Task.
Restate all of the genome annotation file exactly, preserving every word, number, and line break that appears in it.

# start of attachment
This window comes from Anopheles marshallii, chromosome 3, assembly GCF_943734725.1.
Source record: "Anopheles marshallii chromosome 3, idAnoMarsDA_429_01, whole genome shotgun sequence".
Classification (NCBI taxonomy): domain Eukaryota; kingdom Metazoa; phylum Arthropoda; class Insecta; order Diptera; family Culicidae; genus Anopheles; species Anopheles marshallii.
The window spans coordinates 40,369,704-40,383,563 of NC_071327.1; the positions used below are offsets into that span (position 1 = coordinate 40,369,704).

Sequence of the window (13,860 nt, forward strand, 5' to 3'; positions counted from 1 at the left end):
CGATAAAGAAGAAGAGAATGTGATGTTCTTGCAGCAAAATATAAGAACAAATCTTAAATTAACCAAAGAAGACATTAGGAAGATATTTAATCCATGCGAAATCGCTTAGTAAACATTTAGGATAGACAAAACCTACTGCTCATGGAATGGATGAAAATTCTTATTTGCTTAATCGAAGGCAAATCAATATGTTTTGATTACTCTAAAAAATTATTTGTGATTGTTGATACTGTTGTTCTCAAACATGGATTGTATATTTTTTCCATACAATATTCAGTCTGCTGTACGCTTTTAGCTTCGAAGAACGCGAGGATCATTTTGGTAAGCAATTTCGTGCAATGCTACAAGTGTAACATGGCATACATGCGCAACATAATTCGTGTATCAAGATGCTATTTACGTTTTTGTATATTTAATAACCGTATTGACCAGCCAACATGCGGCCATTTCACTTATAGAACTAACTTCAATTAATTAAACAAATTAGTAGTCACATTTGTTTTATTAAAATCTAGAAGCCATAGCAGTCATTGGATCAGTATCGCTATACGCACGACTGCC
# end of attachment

This window comes from Anopheles marshallii, chromosome 3, assembly GCF_943734725.1.
Source record: "Anopheles marshallii chromosome 3, idAnoMarsDA_429_01, whole genome shotgun sequence".
Classification (NCBI taxonomy): domain Eukaryota; kingdom Metazoa; phylum Arthropoda; class Insecta; order Diptera; family Culicidae; genus Anopheles; species Anopheles marshallii.
The window spans coordinates 40,369,704-40,383,563 of NC_071327.1; the positions used below are offsets into that span (position 1 = coordinate 40,369,704).

Sequence of the window (13,860 nt, forward strand, 5' to 3'; positions counted from 1 at the left end):
CGATAAAGAAGAAGAGAATGTGATGTTCTTGCAGCAAAATATAAGAACAAATCTTAAATTAACCAAAGAAGACATTAGGAAGATATTTAATCCATGCGAAATCGCTTAGTAAACATTTAGGATAGACAAAACCTACTGCTCATGGAATGGATGAAAATTCTTATTTGCTTAATCGAAGGCAAATCAATATGTTTTGATTACTCTAAAAAATTATTTGTGATTGTTGATACTGTTGTTCTCAAACATGGATTGTATATTTTTTCCATACAATATTCAGTCTGCTGTACGCTTTTAGCTTCGAAGAACGCGAGGATCATTTTGGTAAGCAATTTCGTGCAATGCTACAAGTGTAACATGGCATACATGCGCAACATAATTCGTGTATCAAGATGCTATTTACGTTTTTGTATATTTAATAACCGTATTGACCAGCCAACATGCGGCCATTTCACTTATAGAACTAACTTCAATTAATTAAACAAATTAGTAGTCACATTTGTTTTATTAAAATCTAGAAGCCATAGCAGTCATTGGATCAGTATCGCTATACGCACGACTGCC